Pope Francis on Friday called for dialogue between faiths to end the Islamist extremism plaguing the Middle East as he visited Turkey on his first trip to the overwhelmingly Muslim but officially secular state.
Turkish President Recep Tayyip Erdogan, who welcomed Pope Francis as the first foreign dignitary to his controversial new presidential palace outside Ankara, for his part issued a strong warning about rising Islamophobia in the world.
The visit of the pope is seen as a crucial test of Francis’s ability to build bridges between faiths amid the rampage by Islamic State (IS) jihadists in Iraq and Syria and concerns over the persecution of Christian minorities in the Middle East.
“Inter-religious and inter-cultural dialogue can make an important contribution… so that there will be an end to all forms of fundamentalism and terrorism,” the leader of the world’s Roman Catholics said after talks with Erdogan.
He said the world “could not remain indifferent” to the causes of the tragedies in the Middle East and appeared to indicate military action could be permitted with the proper legal backing.
While an “unjust aggressor” could be thwarted, the problem cannot be resolved solely through a military response, Francis said.
Speaking in an overwhelmingly Muslim country which has a tiny but culturally significant Christian minority, the pope pointedly said all faiths should share the same rights.
“It is essential that all citizens â€“- Muslim, Jewish and Christian â€“- both in the provision and practice of the law, enjoy the same rights and respect the same duties.”
Turkey’s own Christian community is tiny — just 80,000 in a country of some 75 million Muslims — but also extremely mixed, consisting of Armenians, Greek Orthodox, Franco-Levantines, Syriac Orthodox and Chaldeans.
– ‘Rising Islamophobia’ –
Erdogan — long been accused by opponents of seeking to erode Turkey’s secular foundations with creeping Islamisation — chose the occasion to make a characteristically strong-worded warning against growing Islamophobia in the world.
“Islamophobia is rising seriously and rapidly. We must work together against the threats weighing on our planet — intolerance, racism and discrimination,” said Erdogan.
He angrily accused the international community of “simply being spectators” in the face of the “state terror” of the regime of Syrian President Bashar al-Assad and Israel’s bombardment of Gaza earlier this year.
“There is a double standard and an injustice,” he said.
Turkey’s top cleric Mehmet Gormez went even further in comments after his meeting with the pope, expressing concern that Islamophobic “paranoia that has already been spread among Western public opinion” was being used as a pretext for discrimination against Muslims.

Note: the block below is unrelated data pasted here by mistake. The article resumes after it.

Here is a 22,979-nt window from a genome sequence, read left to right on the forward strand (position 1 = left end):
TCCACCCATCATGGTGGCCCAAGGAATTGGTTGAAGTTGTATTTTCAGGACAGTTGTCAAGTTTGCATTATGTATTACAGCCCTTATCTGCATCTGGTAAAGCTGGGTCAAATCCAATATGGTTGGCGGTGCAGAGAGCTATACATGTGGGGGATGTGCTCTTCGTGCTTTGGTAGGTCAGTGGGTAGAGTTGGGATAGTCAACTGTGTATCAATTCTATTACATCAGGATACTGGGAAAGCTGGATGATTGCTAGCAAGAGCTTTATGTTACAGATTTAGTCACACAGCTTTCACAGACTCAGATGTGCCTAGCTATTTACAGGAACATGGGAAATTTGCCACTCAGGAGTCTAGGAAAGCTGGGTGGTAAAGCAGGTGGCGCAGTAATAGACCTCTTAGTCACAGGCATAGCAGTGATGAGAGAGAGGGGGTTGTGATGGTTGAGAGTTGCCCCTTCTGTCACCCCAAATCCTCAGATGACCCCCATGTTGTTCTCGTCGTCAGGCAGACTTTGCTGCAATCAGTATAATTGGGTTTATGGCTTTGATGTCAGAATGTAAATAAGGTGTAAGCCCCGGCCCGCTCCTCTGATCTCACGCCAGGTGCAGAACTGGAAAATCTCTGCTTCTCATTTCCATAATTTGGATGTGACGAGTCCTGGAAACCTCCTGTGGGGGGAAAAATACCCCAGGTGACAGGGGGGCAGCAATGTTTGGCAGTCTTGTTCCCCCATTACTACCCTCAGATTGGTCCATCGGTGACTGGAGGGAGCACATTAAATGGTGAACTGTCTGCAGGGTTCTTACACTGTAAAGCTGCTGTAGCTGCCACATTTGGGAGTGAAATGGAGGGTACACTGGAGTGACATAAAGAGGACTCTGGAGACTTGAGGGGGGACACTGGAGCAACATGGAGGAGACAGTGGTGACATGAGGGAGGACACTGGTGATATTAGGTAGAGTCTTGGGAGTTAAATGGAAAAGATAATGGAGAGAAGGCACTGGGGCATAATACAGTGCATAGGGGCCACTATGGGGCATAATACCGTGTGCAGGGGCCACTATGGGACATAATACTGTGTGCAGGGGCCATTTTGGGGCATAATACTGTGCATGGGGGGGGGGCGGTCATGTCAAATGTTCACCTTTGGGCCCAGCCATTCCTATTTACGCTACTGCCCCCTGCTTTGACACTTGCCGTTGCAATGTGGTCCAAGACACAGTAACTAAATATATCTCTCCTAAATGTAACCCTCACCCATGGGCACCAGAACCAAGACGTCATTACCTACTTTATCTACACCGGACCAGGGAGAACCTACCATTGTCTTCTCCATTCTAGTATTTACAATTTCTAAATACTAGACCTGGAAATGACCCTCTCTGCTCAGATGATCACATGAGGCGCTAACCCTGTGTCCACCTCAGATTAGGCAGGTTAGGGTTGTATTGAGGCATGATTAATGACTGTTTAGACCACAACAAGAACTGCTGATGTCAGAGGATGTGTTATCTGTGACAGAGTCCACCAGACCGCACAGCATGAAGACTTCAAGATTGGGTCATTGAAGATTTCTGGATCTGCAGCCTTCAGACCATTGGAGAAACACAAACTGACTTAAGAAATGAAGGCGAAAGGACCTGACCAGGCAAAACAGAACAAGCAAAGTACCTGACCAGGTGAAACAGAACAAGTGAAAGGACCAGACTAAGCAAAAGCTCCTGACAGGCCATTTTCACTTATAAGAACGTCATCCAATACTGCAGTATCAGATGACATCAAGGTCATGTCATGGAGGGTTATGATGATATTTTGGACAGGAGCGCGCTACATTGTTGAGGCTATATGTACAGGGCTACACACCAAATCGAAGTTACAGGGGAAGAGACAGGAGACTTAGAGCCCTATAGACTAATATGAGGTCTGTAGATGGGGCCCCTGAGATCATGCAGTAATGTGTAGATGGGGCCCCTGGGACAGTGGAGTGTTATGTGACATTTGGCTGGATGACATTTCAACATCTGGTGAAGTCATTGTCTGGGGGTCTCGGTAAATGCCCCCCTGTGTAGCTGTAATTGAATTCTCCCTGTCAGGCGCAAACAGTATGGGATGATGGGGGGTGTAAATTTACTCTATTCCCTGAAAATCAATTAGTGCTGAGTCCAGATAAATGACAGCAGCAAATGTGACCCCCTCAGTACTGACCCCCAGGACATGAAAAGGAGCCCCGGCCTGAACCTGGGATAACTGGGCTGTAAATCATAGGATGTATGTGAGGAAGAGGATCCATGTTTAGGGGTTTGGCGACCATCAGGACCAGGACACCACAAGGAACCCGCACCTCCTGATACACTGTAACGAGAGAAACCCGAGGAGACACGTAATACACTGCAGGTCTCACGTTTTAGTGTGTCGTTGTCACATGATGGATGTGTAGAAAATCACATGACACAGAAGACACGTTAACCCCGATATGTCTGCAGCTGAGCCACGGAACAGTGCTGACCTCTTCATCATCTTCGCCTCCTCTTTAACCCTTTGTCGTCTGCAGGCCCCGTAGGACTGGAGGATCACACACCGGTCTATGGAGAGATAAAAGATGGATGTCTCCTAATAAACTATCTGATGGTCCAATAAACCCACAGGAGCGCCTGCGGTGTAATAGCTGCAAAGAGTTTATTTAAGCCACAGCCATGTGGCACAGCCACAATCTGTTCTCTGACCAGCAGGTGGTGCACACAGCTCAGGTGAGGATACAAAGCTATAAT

The pope addressed the problems of the 1.6 million refugees from the Syria conflict being hosted by Turkey, saying the international community had a “moral obligation” to help the Turkish authorities.
– Moving on to Istanbul –
In stark contrast to the close contact with crowds that have been such a feature of Pope Francis’s past trips, the streets of Ankara appeared deserted of well-wishers as his motorcade whizzed through.
The 77-year-old Argentine, who looked tired during parts of his crammed Ankara programme, on Saturday moves on to Istanbul for two days to visit key sites of the city’s Byzantine and Ottoman heritage as well as meeting the Orthodox Ecumenical Patriarch Bartholomew I.
Closely-watched will be the pope’s visit in Istanbul Saturday to the Hagia Sophia, the great Byzantine church that was turned into a mosque after the conquest of Constantinople in 1453 and now serves as a museum.
His every gesture will be scrutinised later in the day when he visits the Sultan Ahmet mosque, known as the Blue Mosque, one of the greatest masterpieces of Ottoman architecture.
When his predecessor Benedict XVI visited the mosque in 2006, he assumed the Muslim attitude of prayer and turned towards Mecca in what many saw as a stunning gesture of reconciliation.
In his talks with Bartholomew I — the “first among equals” of the world’s estimated 300 million Orthodox believers — the pope will seek to narrow the schism between the two Churches that dates back to 1054.
The trip appears far less controversial than the last by a pontiff to Turkey — by Benedict XVI in 2006 — which was overshadowed by remarks he had previously made deemed to be anti-Islamic.
Papal visits to Turkey are still a rarity — Francis is the fourth pope to visit the country after Benedict in 2006, John Paul II in 1979 and Paul VI in 1967.